Much remains to be heard

Stéphane Rives saxophone solo

℗ 2008 Al Maslakh - MSLKH 09


Massimo Ricci - april 2009

Exclusively blowing into a soprano saxophone, Stéphane Rives signs the second solo album recorded at his name following 2003’s Fibers on Potlatch. By defining this music “neither an improvisation, nor a composition”, Rives delivers the reviewer from the burden of an apparently inevitable classification, at the same time opening a whole assortment of interpretations to something that, purely and simply, appears like a meshing of physical and metaphysical, a subtle line separating a charged hush from the extreme tension that a bodily contraption generates, and that gets reflected in the shape of prolonged insufflations, or in the wavering piercing buzzing of adjacent harmonics. It’s not an undemanding task.

By continuously holding on a rough pitch – listen to the saxophonist sucking the air in during the circular breathing process, necessary for maintaining the sound uninterrupted – the artist throws out a crucial warning sign of life, symbolizing a presence that’s as basic as a newborn child’s cry, the urge of expressing a concept of “I’m right here, in this space, and this is my voice”. After a while the evolution begins: the note starts breaking up in minuscule shards, struggling to find position and definition in the room yet already powerful enough to let us foresee a development. This is exactly what happens halfway through the piece, when Rives decides that the moment has come to increase the thickness of the emission. What rubs the ears at that point is a kind of extremely uneven tremor rarely audible in normal circumstances, probably causing a panicky reaction to those who believe that the brain should be lulled in order to be enhanced. Instead, this French gentleman slashes the listener with ruthless textures and stabbing high frequencies until we’re ready to brawl, he himself fighting a battle against the inconsequentiality of cuteness. The quiet segments amplify the gist of what comes after – which, as time passes by, becomes more “fleshy” and timbrally delineated, but not painless. The variations in the shades of an introverted tone produce a stunning effect of entrancement, particularly evident around the 40th plus minutes; this section is the one that definitively elevates this CD to the highest spheres of essential analysis of a sonic phenomenon. Yet when the timbres begin to be finally accepted by our systems, silence falls again. The same goes to the end, which is preceded by another series of incredible, inhuman-sounding shuddering purrs. Incandescent lights of sensitivity define this release as a milestone of explorative nothingness. To fully comprehend the magnitude of Much Remains To Be Heard we should perhaps forget about talking for a couple of months as we realize that there’s no need of contact whatsoever, such is the huge quantity of galvanizing energies that the record transmits. It contains everything that sheer being should mean and use – absolute stillness and advanced pulsation – in a hour or so. Alternatively, you can still play a part in community rituals based on made-up blathering about doing something important for the world at large, then go home and realize that you’re feeling as good as dead instead.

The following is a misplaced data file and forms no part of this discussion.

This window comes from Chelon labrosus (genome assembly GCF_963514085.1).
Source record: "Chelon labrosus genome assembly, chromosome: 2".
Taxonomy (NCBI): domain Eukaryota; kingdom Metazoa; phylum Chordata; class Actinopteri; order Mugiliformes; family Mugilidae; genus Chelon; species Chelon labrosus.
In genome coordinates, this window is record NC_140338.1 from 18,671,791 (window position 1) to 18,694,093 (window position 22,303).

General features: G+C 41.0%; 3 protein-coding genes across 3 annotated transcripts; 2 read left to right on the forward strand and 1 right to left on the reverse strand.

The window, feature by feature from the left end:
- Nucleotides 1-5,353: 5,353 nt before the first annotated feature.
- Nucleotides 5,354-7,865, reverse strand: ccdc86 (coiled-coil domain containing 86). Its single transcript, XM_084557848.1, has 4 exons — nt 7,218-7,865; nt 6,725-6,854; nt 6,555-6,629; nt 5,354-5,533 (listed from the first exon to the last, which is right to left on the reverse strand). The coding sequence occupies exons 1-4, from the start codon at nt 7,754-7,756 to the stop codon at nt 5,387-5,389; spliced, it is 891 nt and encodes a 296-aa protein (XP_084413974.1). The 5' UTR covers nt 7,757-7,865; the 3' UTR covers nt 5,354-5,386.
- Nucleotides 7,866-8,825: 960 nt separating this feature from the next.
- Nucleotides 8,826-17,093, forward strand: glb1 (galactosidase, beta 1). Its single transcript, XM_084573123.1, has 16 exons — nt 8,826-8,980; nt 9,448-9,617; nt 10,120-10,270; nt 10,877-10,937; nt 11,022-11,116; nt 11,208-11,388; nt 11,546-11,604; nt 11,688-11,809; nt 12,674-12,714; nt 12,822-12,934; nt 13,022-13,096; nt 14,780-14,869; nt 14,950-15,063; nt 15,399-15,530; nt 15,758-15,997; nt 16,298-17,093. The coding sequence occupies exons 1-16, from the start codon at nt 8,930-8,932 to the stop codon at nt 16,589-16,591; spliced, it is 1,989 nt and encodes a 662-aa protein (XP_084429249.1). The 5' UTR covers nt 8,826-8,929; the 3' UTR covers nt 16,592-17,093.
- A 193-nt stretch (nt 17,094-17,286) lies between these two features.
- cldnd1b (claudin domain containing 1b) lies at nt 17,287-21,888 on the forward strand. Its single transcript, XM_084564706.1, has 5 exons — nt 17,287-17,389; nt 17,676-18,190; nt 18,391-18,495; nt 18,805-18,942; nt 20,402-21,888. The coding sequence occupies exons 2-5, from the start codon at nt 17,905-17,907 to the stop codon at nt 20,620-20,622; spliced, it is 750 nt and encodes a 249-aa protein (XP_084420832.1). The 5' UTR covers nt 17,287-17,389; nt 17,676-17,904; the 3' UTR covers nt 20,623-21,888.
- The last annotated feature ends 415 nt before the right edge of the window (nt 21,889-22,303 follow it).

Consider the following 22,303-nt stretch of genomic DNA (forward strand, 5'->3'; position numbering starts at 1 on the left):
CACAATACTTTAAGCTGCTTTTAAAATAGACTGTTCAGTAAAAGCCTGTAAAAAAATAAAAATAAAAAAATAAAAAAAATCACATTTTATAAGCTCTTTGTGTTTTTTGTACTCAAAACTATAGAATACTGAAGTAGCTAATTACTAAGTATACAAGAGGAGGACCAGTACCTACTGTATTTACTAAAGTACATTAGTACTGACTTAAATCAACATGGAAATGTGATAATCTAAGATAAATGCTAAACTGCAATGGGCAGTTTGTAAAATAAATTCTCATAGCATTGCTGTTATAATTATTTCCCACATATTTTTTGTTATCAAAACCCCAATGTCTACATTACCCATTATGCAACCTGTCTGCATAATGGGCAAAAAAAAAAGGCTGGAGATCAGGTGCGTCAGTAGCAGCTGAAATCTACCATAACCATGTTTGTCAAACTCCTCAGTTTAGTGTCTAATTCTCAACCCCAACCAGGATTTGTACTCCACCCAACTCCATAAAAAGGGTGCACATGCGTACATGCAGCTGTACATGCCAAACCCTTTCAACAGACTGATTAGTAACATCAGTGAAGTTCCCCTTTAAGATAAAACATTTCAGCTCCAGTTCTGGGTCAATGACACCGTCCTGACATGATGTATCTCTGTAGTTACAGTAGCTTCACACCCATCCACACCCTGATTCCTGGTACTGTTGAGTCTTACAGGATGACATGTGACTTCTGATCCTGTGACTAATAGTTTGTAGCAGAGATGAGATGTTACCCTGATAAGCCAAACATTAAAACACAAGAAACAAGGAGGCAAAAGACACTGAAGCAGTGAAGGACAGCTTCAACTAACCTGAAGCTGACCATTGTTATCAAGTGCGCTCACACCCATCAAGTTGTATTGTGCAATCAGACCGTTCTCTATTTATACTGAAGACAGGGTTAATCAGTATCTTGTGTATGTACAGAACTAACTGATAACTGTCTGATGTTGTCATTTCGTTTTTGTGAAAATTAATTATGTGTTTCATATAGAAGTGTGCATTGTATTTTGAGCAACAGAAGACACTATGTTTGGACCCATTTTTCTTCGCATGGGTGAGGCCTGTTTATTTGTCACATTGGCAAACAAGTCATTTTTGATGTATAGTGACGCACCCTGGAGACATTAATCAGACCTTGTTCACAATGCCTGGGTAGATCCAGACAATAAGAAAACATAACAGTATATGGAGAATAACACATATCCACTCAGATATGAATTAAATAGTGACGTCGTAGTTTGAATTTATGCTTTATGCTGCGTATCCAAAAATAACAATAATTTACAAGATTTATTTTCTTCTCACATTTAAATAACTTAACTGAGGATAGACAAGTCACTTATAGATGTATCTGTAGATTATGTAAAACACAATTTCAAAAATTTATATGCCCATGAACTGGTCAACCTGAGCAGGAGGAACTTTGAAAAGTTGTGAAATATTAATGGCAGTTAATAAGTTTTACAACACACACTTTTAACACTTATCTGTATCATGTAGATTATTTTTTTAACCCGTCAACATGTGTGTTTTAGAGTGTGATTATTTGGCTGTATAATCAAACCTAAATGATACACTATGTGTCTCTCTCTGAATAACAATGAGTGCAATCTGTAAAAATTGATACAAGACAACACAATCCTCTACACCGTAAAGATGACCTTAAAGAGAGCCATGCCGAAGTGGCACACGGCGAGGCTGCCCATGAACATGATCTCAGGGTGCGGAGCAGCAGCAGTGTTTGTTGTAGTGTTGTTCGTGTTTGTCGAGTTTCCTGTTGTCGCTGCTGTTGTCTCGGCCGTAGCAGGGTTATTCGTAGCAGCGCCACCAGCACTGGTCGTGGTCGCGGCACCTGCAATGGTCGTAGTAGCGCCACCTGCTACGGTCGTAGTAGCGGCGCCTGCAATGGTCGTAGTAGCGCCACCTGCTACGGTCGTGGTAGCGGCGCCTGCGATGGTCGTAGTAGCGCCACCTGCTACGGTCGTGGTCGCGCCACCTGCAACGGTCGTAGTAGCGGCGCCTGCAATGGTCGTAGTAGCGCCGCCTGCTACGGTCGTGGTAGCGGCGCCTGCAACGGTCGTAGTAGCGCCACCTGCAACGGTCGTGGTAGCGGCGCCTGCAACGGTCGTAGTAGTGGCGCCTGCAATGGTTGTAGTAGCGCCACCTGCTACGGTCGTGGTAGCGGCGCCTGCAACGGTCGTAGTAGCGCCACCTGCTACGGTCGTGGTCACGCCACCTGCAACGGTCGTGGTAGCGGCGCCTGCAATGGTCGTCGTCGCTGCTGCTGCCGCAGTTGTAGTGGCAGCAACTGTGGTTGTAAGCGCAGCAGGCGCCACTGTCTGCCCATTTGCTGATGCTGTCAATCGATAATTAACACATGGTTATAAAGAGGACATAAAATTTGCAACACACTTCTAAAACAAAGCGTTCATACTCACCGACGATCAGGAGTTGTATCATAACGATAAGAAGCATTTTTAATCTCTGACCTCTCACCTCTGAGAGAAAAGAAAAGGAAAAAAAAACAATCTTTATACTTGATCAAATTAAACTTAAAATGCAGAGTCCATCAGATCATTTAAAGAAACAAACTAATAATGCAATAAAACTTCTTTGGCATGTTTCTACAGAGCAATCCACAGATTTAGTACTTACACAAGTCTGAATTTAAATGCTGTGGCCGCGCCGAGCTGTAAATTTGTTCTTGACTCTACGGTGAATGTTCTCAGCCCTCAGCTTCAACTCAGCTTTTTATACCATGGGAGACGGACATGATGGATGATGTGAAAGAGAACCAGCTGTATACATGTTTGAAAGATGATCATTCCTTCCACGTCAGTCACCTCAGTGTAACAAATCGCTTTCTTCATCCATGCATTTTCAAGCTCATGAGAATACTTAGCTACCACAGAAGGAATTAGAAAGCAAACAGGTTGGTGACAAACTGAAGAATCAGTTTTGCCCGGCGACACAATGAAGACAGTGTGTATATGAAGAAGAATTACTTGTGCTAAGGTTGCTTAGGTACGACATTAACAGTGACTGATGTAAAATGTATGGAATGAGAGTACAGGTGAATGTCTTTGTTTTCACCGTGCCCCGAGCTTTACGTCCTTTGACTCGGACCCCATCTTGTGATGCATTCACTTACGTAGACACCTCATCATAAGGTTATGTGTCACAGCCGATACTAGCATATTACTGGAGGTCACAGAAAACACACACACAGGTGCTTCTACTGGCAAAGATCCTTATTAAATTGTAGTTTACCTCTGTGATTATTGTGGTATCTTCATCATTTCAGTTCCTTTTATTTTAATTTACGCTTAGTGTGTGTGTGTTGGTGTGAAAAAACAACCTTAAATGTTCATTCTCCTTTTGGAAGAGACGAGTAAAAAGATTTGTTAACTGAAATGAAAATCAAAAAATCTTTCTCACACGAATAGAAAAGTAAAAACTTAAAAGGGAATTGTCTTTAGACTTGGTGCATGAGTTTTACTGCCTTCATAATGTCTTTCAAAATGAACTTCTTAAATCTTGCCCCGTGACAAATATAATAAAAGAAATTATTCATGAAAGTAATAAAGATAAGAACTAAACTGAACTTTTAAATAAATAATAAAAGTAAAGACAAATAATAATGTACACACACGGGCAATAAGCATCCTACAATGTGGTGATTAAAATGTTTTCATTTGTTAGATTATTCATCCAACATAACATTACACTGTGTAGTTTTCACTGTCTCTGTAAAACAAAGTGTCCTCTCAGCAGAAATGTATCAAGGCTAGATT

Bill Meyer

Soprano saxophonist Stéphane Rives's second solo CD is as radical and more severe. Five years ago Fibres (Potlatch) applied severe reduction to the straight horn's potential materials, concentrating on single tones at the edge of hearing in ways that eliminated the player's personality from the played sound. It was all about unsettling the listener's experience of listening. Much Remains To Be Heard is even more challenging. The last shreds of saxophonishness are gone, leaving mainly wavering tones and degraded buzzes that sound more like something Toshimaru Nakamura might get out of his no-input mixing board than any product of breath, reeds, and metal tubing. The CD presents an hour-long house performance unbroken, the better to preserve the stretches of silence that isolate and frame each discrete sound exposition. This isn't really music, it's sound creation as a means of inquiry into its own nature and the effect it has upon the listener. Get it for the trip, not the destination.


Soprano saxophonist Stephane Rives produces the musical equivalent to literary author Cormac McCarthy's best selling novel The Road. Written in such sparse prose, readers are required to utilize their imaginations and fill in the landscape of this post-apocalyptic novel. Rives' one hour solo doesn't conjure the visual, but its spartan approach does start the imagination machine in your head. Rives purposely places large gaps of silence in this lengthy piece, focusing the mind on the music and, truthfully, allows outside sounds to enter the listening experience. His sometimes shrill saxophone pauses, and you hear the mail carrier at your front door, or maybe the refrigerator is accompanying Rives with a mechanical hum. The saxophonist invites the outside in. He dictates the pace of your listening, and each individual's consciousness counts for the outcome. The experience of this recording varies whether you listen while meditating, eating, dreaming or on the metro.


Rewind 2008 Addendum: The Office Dissonance

A technically extraordinary disc on the excellent Lebanese based Al Maslakh label. Like Seymour Wright, Stéphane Rives's solo saxophone experiments can make John Butcher sound like Lester Young. The high pitched, sustained, one hour track on Much Remains To Be Heard is right at the upper threshold of hearing. With all the hum and bustle of an office, amid the buzz of printers and computers, locating such precise tones is impossible.